The rapid growth in the number of subsea production and injection wells in the North Sea is creating a substantial market for subsea well intervention services. According to estimates, there could be 1,600 subsea wells in the North Sea by 2003. The majority of these wells are in the UK and Norwegian sectors.
In Norway, the number of subsea wells in current and upcoming developments, whether tied back to floating or fixed production facilities is greater than the number of platform wells. The number in the accompanying table exceeds 150. Already 60% of the country's production comes from subsea wells, and that proportion will grow in coming years. Norway is the land of massive subsea developments:
- Troll Oil, third stage development will take the total past 100
- Åsgard, with 51 wells
- Gullfaks Satellites, with around 30
- Snorre North, with 27.
Future large developments are likely to be concentrated in the Norwegian Sea, where discoveries such as Kristin and the other Halten Bank South fields will be developed with subsea wells. It is likely that this will be the case with other significant finds made in this area.
In the more mature North Sea, there is no shortage of current subsea and floating developments like Glitne and candidates for the future such as Sigyn and Freja, though these will call for smaller numbers of wells. Development is also looming in the Barents Sea, where both Sn hvit and Goliath will, if developed, use subsea wells.
What the UK lacks in large fields, it makes up in numbers of fields. The current and prospective developments listed in the table could call for around 100 subsea wells. There are also 570 wells on fields already in production. The profile of the market in the UK sector differs from the Norwegian.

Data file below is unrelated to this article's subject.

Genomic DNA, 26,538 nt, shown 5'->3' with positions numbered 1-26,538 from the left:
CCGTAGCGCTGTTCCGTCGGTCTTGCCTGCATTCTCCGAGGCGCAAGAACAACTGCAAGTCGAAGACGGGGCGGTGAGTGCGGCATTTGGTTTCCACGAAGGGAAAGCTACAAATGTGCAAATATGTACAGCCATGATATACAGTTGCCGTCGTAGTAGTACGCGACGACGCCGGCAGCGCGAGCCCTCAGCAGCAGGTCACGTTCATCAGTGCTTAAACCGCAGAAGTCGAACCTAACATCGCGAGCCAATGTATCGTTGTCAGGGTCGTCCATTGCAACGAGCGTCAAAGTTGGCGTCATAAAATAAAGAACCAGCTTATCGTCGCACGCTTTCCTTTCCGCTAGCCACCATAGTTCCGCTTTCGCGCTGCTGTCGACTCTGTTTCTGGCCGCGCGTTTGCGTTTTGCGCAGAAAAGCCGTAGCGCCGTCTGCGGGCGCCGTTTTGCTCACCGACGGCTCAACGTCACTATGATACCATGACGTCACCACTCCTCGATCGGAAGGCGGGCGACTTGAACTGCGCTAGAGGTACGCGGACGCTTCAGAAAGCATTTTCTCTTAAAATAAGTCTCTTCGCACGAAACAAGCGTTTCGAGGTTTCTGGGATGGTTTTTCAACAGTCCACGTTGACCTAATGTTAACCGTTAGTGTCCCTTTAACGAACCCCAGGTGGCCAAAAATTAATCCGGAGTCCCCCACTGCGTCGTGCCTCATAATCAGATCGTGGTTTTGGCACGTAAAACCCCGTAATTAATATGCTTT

Not a few subsea wells date back to the mid 1980s. For example, more than 30 wells have been drilled at Hutton, the world's first tension leg platform development.
But the wells from this era were vertical or slightly deviated and do not present the same problems of access as more modern wells with long horizontal sections. Fields developed in the 1990s with large numbers of subsea wells include Scott (33), Schiehallion (28), and Foinaven (23).
Although only a small amount of intervention work is currently carried out on subsea wells in the North Sea, there is repressed demand. According to calculations made in Norway, close to one workover per well per year is carried out on platform wells, while the figure for subsea wells is currently only 0.2.
This helps to explain the fact that the performance of platform wells is 25% better than subsea wells drilled in the same geological environment. The bulk of work required falls into the light category - subsea wireline work - which is very price sensitive. If the price were right, more work would already be being performed on subsea wells. Hence the need for a competitive supply of equipment serving this sector of the market.
Eighteen companies in Norway have now joined forces in a Statoil-initiated collaboration called the Efficient Well Intervention project aimed at finding solutions for these problems.